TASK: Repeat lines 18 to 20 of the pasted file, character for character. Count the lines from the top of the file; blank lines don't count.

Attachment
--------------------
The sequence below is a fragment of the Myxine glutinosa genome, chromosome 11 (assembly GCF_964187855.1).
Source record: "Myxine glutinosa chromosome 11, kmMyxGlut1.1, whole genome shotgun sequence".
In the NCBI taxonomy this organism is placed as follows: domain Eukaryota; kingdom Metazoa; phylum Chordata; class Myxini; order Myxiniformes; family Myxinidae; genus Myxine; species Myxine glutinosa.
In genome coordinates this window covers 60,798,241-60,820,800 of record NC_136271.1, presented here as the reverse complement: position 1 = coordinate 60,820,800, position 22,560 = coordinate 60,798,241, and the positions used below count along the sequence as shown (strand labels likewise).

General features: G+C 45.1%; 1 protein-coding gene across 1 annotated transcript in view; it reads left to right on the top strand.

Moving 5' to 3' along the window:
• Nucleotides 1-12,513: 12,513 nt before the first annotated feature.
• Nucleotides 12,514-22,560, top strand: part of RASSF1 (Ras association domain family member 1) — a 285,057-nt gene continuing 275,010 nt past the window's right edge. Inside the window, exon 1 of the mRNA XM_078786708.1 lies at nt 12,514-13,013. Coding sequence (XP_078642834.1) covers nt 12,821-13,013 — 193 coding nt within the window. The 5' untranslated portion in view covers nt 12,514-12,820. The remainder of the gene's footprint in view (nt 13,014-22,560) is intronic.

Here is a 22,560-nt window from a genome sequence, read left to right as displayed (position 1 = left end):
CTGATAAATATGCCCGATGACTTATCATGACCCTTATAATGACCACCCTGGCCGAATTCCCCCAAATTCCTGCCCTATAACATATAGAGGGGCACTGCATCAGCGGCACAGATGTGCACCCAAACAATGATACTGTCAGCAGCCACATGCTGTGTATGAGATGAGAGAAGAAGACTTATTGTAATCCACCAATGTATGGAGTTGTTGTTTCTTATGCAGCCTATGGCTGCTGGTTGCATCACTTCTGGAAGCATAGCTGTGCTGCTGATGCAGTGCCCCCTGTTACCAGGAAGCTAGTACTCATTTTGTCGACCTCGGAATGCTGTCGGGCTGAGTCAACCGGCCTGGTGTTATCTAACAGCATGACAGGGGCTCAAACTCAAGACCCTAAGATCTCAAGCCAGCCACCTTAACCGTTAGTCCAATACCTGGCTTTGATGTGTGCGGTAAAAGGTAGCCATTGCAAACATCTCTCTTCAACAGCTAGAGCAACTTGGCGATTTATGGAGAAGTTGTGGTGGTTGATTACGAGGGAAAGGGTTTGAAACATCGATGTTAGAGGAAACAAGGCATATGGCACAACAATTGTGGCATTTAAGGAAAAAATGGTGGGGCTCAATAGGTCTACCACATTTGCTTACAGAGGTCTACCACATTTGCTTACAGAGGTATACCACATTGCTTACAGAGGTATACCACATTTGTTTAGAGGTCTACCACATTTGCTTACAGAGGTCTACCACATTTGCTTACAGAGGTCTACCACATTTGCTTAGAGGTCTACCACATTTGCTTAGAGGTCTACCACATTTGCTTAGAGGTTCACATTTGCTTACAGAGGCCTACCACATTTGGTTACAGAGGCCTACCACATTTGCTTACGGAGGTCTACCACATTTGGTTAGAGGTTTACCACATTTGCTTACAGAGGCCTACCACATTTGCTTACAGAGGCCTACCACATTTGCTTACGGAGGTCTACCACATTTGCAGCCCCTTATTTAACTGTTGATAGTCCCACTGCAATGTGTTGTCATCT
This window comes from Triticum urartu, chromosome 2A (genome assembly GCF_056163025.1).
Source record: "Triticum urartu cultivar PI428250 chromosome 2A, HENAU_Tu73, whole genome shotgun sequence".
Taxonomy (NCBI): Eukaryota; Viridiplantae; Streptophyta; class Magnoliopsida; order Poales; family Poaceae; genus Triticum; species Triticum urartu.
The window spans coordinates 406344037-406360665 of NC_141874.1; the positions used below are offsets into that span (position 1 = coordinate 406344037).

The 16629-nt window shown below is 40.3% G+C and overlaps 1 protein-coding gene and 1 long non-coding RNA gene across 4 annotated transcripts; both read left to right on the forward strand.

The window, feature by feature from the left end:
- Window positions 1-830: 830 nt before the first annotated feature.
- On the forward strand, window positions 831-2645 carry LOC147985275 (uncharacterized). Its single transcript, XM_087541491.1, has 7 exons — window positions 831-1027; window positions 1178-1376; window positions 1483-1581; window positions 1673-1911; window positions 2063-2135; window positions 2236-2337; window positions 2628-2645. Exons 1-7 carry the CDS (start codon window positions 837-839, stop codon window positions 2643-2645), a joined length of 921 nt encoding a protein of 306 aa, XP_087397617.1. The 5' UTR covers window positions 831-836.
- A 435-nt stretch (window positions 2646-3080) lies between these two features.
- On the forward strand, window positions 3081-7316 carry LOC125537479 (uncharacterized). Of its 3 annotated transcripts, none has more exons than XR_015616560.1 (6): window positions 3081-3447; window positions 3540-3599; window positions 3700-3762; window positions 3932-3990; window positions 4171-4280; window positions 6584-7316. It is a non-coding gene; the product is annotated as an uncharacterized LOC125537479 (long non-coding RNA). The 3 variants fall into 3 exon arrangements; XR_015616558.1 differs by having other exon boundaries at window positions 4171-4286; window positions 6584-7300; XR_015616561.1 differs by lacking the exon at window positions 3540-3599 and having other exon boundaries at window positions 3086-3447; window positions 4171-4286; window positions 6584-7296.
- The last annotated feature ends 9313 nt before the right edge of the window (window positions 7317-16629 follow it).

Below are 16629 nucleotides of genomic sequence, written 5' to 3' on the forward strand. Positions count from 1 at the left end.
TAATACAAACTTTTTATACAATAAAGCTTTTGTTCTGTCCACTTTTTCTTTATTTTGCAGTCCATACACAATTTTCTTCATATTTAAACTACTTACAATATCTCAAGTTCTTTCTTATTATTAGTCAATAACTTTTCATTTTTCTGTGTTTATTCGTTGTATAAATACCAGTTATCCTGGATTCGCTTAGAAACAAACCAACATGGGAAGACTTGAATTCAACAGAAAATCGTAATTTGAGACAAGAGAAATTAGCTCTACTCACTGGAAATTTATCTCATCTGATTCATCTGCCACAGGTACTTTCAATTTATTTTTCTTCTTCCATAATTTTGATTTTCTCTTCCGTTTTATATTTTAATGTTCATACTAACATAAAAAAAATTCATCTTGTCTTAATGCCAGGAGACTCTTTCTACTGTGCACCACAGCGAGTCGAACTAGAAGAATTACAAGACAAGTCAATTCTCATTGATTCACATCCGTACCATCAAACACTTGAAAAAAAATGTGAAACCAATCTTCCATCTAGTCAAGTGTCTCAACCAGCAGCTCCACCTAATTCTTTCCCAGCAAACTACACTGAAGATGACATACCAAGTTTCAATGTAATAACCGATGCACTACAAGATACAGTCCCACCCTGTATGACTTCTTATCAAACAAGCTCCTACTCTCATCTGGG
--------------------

- On the forward strand, window positions 831-2645 carry LOC147985275 (uncharacterized). Its single transcript, XM_087541491.1, has 7 exons — window positions 831-1027; window positions 1178-1376; window positions 1483-1581; window positions 1673-1911; window positions 2063-2135; window positions 2236-2337; window positions 2628-2645. Exons 1-7 carry the CDS (start codon window positions 837-839, stop codon window positions 2643-2645), a joined length of 921 nt encoding a protein of 306 aa, XP_087397617.1. The 5' UTR covers window positions 831-836.
- A 435-nt stretch (window positions 2646-3080) lies between these two features.
- On the forward strand, window positions 3081-7316 carry LOC125537479 (uncharacterized). Of its 3 annotated transcripts, none has more exons than XR_015616560.1 (6): window positions 3081-3447; window positions 3540-3599; window positions 3700-3762; window positions 3932-3990; window positions 4171-4280; window positions 6584-7316. It is a non-coding gene; the product is annotated as an uncharacterized LOC125537479 (long non-coding RNA). The 3 variants fall into 3 exon arrangements; XR_015616558.1 differs by having other exon boundaries at window positions 4171-4286; window positions 6584-7300; XR_015616561.1 differs by lacking the exon at window positions 3540-3599 and having other exon boundaries at window positions 3086-3447; window positions 4171-4286; window positions 6584-7296.